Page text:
If it 'ain't broken........ Don't try to mend it !

            Comment


            • #7
              Originally posted by brianw999 View Post
              The Shaheen aircraft ripped its gear off and slid along on its belly. In that belly are things called fuel tanks. NO ONE ON THAT AIRCRAFT KNEW IF THEY WERE RUPTURED OR NOT ! Just one little spark and......BOOM !
              Well, not "BOOM" exactly, and if sliding down a runway isn't spark enough...

              I wouldn't go for the overhead except for my coat, but my 'under the seat in front of me' laptop is coming with me unless there's a fire.

              If I'm near the rear exit I might also grab a beer and some snacks.

              Comment


              • #8
                Originally posted by Evan View Post
                Well, not "BOOM" exactly, and if sliding down a runway isn't spark enough...

                I wouldn't go for the overhead except for my coat, but my 'under the seat in front of me' laptop is coming with me unless there's a fire.

                If I'm near the rear exit I might also grab a beer and some snacks.
                The landing gear was torn. The landing gear is attached to the wing spar and while they (gear) are designed to fail in a way that the fuel tank is not ruptured, some times it is, be it by the gear failing to fail in the prescribed way or by some rod or strut puncturing the tank (both these things happened in the British Airways 777 accident short of Heathrow runway). And the airplane skidded mostly above grass, not above asphalt. And the pool of fuels starts to form once the airplane stops.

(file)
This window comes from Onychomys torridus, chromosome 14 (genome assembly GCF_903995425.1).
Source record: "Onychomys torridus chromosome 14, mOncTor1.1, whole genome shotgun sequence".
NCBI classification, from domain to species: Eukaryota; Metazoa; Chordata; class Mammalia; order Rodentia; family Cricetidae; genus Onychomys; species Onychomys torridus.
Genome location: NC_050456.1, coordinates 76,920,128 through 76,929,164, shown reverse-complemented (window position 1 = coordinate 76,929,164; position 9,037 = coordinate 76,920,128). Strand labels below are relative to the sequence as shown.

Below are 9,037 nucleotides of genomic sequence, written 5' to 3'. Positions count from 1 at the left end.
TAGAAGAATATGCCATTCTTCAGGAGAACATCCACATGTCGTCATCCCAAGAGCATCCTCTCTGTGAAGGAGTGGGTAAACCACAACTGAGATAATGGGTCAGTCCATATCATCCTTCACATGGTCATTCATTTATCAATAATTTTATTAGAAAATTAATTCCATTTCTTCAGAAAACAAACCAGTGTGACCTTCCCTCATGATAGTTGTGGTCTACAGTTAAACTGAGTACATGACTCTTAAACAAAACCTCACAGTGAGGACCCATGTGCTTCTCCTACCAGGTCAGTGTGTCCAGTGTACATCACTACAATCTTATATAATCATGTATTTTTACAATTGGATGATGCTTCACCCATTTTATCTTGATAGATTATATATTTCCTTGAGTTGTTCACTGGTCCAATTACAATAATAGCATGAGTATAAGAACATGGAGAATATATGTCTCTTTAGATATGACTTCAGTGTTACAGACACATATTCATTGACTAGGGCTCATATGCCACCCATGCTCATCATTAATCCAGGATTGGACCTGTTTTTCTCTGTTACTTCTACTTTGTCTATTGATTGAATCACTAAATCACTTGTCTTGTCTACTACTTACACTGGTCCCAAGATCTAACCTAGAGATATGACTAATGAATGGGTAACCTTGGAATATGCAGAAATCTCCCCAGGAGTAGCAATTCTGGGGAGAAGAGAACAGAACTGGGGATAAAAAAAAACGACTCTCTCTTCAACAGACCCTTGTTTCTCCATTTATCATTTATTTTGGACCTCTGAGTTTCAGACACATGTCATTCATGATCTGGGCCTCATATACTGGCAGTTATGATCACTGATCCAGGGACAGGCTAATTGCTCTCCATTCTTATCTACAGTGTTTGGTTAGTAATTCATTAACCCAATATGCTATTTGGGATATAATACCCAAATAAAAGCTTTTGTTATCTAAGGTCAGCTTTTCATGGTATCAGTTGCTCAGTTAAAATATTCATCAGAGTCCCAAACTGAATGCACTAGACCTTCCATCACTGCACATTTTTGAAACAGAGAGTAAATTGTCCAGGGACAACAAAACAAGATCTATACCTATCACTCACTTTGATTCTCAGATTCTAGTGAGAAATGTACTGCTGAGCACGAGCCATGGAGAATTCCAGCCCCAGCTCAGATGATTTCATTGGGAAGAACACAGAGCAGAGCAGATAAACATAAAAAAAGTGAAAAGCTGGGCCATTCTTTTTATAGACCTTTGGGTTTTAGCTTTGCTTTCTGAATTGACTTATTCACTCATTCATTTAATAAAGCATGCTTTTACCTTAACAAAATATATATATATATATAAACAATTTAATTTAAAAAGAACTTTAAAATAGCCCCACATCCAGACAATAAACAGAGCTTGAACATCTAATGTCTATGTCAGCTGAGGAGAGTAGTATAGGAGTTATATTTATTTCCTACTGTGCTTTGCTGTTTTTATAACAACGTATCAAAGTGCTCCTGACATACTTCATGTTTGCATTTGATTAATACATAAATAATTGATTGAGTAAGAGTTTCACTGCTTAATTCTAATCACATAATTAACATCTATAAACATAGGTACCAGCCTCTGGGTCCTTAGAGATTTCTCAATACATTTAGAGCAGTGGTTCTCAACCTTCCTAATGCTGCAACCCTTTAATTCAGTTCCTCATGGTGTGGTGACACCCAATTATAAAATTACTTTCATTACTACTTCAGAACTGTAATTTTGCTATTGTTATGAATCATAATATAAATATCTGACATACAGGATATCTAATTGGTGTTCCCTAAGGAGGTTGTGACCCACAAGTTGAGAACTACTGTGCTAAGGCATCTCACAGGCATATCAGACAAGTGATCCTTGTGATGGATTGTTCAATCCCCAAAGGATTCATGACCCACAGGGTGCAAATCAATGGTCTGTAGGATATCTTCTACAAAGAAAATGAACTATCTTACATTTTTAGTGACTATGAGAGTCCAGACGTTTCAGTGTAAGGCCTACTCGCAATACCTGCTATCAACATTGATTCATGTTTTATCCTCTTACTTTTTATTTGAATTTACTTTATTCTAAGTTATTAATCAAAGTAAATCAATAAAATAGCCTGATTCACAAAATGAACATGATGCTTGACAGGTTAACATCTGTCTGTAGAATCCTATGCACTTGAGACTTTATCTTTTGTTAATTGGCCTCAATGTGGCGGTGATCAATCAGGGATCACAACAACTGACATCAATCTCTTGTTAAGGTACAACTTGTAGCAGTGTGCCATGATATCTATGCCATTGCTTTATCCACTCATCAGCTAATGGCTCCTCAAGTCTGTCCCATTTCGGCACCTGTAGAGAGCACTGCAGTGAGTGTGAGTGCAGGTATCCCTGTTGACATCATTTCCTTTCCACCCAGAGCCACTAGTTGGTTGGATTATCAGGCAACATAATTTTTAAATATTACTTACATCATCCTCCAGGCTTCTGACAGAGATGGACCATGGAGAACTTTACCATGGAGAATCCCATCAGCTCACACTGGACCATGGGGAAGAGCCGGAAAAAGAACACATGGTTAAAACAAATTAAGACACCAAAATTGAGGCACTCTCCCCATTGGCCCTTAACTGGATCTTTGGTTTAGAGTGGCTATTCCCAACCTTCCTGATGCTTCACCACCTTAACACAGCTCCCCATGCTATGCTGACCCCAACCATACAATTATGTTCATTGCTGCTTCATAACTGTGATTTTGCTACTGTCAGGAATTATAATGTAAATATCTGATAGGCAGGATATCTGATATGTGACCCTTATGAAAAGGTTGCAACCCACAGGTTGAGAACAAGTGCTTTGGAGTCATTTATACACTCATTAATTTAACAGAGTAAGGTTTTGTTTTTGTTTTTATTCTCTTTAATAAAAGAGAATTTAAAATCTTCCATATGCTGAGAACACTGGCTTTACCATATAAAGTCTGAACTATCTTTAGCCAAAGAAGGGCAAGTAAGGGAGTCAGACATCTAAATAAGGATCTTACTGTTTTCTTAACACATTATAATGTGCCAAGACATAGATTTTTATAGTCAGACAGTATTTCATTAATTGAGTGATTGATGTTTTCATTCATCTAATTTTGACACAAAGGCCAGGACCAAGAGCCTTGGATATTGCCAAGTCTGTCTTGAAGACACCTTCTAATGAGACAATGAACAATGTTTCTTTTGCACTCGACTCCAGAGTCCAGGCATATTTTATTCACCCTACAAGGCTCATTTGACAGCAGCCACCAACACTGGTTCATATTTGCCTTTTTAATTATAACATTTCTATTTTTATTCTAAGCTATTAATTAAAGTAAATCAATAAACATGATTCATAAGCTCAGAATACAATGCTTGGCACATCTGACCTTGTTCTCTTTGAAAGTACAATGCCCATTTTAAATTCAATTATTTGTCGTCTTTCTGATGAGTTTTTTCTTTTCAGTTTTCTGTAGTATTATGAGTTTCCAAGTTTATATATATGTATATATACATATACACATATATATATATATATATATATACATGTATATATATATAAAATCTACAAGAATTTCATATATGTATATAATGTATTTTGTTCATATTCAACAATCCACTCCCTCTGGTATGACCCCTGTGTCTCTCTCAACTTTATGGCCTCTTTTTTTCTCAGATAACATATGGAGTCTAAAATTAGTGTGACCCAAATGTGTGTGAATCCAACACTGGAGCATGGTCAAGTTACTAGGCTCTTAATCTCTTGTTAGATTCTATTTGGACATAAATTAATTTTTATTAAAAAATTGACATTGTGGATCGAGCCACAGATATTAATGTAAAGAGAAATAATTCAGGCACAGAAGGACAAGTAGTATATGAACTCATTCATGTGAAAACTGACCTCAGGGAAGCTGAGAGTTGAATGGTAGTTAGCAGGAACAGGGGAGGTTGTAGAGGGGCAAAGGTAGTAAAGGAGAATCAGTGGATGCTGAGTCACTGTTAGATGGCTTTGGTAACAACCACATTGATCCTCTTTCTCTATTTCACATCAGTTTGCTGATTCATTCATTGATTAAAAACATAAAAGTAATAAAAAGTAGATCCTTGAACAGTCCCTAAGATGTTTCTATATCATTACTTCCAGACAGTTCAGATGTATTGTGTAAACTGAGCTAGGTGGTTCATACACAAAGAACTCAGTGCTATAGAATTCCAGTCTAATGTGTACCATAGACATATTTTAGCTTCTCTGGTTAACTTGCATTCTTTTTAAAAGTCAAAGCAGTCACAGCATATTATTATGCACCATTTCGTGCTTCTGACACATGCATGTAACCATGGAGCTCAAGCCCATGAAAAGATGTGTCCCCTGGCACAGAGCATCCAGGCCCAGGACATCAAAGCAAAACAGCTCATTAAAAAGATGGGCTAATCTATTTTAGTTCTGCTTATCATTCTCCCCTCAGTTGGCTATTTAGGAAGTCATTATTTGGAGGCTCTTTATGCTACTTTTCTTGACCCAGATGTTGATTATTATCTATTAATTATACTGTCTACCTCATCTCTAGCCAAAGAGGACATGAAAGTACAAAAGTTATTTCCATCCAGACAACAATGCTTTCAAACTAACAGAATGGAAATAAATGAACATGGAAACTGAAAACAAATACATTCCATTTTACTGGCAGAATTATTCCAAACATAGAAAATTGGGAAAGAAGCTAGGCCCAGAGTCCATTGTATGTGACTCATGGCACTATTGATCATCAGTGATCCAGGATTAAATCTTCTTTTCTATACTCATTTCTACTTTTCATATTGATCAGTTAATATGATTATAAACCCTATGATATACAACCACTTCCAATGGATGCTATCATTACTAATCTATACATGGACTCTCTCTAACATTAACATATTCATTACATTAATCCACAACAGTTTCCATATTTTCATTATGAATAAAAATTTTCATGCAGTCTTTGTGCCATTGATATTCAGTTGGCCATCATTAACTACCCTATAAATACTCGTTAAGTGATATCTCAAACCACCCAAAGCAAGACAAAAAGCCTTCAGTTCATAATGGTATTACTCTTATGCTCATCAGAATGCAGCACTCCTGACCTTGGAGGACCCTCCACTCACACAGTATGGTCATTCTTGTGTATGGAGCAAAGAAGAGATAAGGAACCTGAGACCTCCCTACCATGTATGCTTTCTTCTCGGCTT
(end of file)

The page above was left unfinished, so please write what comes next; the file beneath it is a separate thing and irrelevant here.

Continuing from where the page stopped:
Sorry but I agree with Brian.
                Also, you criticize the pilots every time they deviate from the prescribed procedure but you are happy to knowingly do it?

                --- Judge what is said by the merits of what is said, not by the credentials of who said it. ---
                --- Defend what you say with arguments, not by imposing your credentials ---

                Comment


                • #9
                  Originally posted by Gabriel View Post
                  The landing gear was torn. The landing gear is attached to the wing spar and while they (gear) are designed to fail in a way that the fuel tank is not ruptured, some times it is, be it by the gear failing to fail in the prescribed way or by some rod or strut puncturing the tank (both these things happened in the British Airways 777 accident short of Heathrow runway). And the airplane skidded mostly above grass, not above asphalt. And the pool of fuels starts to form once the airplane stops.

                  Sorry but I agree with Brian.
                  Also, you criticize the pilots every time they deviate from the prescribed procedure but you are happy to knowingly do it?
                  Well, let me elaborate.

                  First of all... If I'm near the rear exit I might also grab a beer and some snacks.
                  Fixed. (In case that wasn't an obvious ironic reference to a certain JetBlue 'hero' slide-puncher)

                  Secondly, in any event where the fuselage is not ripped apart, upside down, sinking or immediately on fire, there is going to be a delay between when the plane stops and when the evacuation is called. I need two seconds to grab my small laptop bag from under the seat. At that point I am probably still waiting for the evacuation call.

                  Thirdly, if the situation is obviously urgent (fire, smoke, jet fuel fumes, water ingress) I am right out of there in the straightest line possible. If, however, we are left standing in the aisle while all the Joe Breadsticks are ambling toward the nearest exit, and I have an obvious 5 seconds to kill, and the weather calls for it, I suppose I might go for my coat in the overhead. I don't want to survive the evacuation just to die of exposure while the airport bureacracy gets around to sending out some buses and if a ground fire did erupt around the plane it might provide some added protection.

                  Fourthly, I would absolutely not go for my bag in the overhead or anything that might impede the evacuation or endanger the slide (the laptop bag is going on my lap).

                  Fifthly, If I see any asshat taking a smartphone video instead of concentrating on the evacuation, I will swat it out of their hand. This is something that should never been posted on the internet and subjected to lounge-chair criticism and shaming by people who have no idea what it's like to be there.